Many fans of reds fear descriptive terms such as acidic or tannic, but both are contributors to well-balanced wines, either in the short or long-term. Acidity offsets sweetness while tannins help preserve wines as the flavors merge over time. Many of us have experienced strong tannins in coffee or tea, especially when its been in the pot or steeped too long. Experts often project long-term greatness from wines based on young, overly tannic symptoms, requiring patience and fiscal resources from the consumers.
Most of us prefer well-balanced wines that are readily drinkable with aromas and flavors that are distinct and pair favorable with food. The following are suggested comparison exercises that can assist in identifying individual aromas and flavors and, hence, what varietals and specific styles best fit your preferences.
#1 The Fiddlehead Cellars Sauvignon Blanc Trio
Kathy Joseph, owner/winemaker of Fiddlehead Cellars in Lompoc, also obsessed with the search for the perfect Pinot Noir, has developed three separate Sauvignon Blanc wines, each pushed in different directions. A few years ago, I had the opportunity to sit with her while we compared “Hunneysuckle”, “Goosebury” and “Happy Canyon,” three Sauvignon Blanc varietals from various vineyards in the Santa Ynez Valley, each providing uniqueness in the tasting experience. The warm region Happy Canyon grapes are permitted to ripen more fully and, with minimal oak influences, to create a more tropical, rather than citric fruit flavors. The slightly acidic “Goosebury,” combining orchard and tropical fruit flavors with little oak influences, pairs best with food, specifically seafood. The “Hunnysucke,” aged in French oak, provides more complex flavors and can stand alone without the influences of food. Another comparison is that of a California Sauvignon Blanc against one from the Marlborough region of New Zealand, both readily available from local outlets.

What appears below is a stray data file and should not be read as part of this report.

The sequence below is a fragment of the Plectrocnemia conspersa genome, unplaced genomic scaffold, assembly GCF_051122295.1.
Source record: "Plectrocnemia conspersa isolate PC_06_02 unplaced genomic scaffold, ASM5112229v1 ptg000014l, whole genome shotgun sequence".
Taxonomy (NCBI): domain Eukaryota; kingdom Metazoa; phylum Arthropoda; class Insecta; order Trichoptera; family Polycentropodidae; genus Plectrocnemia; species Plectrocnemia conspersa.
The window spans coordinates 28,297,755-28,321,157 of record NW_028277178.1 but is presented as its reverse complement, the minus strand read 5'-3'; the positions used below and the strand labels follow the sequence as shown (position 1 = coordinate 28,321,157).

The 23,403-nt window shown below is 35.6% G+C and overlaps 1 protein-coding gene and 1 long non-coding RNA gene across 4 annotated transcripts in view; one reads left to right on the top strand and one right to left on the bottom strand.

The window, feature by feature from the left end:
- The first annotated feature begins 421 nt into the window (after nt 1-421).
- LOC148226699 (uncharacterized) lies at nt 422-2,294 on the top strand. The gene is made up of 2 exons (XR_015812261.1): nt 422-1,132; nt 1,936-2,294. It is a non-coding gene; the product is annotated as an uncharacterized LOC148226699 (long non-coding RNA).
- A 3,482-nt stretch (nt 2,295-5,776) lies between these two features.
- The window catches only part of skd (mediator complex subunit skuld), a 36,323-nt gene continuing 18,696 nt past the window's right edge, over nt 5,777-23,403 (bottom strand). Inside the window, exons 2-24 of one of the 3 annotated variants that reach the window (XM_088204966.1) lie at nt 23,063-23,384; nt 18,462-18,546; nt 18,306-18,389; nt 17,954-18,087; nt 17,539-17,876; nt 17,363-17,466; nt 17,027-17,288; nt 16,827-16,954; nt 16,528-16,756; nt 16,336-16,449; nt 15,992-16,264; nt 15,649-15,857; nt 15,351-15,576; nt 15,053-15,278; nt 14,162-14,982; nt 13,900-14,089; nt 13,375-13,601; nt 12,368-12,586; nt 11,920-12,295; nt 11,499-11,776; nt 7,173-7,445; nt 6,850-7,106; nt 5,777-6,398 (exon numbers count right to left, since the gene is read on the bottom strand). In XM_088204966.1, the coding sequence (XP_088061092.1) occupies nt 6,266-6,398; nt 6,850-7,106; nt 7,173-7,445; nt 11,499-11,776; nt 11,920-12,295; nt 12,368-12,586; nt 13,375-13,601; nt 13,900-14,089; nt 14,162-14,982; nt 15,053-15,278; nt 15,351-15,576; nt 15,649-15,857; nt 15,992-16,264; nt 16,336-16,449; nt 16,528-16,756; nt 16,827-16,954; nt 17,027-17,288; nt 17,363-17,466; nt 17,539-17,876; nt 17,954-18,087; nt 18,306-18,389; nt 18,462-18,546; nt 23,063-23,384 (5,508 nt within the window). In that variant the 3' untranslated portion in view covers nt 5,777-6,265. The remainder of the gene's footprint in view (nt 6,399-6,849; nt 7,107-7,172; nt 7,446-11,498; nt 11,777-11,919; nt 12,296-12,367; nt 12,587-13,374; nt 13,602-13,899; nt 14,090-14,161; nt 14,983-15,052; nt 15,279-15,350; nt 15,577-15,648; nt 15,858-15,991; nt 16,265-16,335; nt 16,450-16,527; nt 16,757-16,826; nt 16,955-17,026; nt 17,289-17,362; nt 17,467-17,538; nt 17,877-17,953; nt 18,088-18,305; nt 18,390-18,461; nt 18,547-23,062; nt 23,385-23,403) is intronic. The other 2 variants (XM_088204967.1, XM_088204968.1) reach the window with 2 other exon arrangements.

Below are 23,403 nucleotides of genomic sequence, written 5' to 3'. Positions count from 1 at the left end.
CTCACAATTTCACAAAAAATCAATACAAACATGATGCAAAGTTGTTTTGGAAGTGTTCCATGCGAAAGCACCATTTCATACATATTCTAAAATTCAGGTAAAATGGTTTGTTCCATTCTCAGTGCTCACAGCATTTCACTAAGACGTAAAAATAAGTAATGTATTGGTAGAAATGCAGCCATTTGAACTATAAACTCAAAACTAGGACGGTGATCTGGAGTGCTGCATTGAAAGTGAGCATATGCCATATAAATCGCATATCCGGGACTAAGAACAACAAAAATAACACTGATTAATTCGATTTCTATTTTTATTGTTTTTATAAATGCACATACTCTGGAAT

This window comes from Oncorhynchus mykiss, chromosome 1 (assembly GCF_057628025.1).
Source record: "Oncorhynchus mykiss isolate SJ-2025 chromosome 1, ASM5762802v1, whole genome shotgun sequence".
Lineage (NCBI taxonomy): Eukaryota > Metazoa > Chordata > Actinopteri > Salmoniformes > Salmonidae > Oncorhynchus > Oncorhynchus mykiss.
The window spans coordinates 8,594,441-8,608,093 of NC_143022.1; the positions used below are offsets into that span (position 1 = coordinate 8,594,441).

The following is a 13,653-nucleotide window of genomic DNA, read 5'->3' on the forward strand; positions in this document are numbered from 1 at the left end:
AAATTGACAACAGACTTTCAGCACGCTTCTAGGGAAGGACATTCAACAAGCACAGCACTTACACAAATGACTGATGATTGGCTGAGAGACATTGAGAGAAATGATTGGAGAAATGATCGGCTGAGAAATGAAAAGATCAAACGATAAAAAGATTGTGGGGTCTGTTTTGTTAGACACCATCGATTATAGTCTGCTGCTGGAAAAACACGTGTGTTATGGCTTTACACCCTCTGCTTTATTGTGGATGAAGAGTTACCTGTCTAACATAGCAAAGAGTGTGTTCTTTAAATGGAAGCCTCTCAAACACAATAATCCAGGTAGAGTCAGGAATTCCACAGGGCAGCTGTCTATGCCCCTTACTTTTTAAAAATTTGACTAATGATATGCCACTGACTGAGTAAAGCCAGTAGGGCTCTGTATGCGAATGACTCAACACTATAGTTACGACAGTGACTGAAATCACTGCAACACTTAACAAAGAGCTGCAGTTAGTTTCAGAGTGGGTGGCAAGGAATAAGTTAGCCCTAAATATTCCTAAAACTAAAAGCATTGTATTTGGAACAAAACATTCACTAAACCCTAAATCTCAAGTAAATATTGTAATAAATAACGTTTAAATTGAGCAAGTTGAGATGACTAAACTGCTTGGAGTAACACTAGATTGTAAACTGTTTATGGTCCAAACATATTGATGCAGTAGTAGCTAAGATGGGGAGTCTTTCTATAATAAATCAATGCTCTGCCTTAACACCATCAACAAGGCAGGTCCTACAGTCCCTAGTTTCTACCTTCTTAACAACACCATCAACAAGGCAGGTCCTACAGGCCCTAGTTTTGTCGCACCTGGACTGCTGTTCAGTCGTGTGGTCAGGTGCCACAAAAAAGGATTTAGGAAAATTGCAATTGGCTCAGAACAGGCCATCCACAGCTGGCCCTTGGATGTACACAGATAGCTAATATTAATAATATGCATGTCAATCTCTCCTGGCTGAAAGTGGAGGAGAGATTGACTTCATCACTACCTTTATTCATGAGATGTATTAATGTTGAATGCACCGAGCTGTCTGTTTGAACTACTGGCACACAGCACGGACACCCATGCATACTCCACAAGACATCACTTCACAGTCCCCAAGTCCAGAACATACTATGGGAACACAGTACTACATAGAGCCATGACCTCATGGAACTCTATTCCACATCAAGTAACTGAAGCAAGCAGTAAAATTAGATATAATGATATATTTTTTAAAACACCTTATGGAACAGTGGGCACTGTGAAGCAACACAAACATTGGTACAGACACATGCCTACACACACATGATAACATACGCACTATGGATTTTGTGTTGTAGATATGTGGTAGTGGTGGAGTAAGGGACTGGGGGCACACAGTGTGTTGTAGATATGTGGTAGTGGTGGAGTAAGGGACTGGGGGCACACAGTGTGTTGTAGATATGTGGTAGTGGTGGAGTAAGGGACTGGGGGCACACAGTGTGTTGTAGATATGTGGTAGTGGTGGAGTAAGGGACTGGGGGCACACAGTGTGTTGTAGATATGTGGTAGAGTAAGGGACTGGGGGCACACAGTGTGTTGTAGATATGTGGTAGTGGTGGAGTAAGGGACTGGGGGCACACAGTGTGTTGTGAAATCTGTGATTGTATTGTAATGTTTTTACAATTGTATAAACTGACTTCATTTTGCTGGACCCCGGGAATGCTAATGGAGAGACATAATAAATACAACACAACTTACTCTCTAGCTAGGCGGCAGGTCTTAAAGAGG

Sauvignon Blanc ranges from light, fruity to medium- bodied oak influences, with melon, vanilla on the nose and palate and best served with seafood or mussels.
#2 The California Pinot Noir comparison
Pinot Noir grapes in California are generally found in Santa Barbara, Monterey, Sonoma and Mendocino Counties. All similar due to their proximity to coastal influences, distinctions lie, for the most part, in the soil and micro-climates that enhance minerality and certain flavors. A comparison among appellations would be fun, especially including our local Leona Valley Winery, who’s Pinot Noir has less coastal influence than most.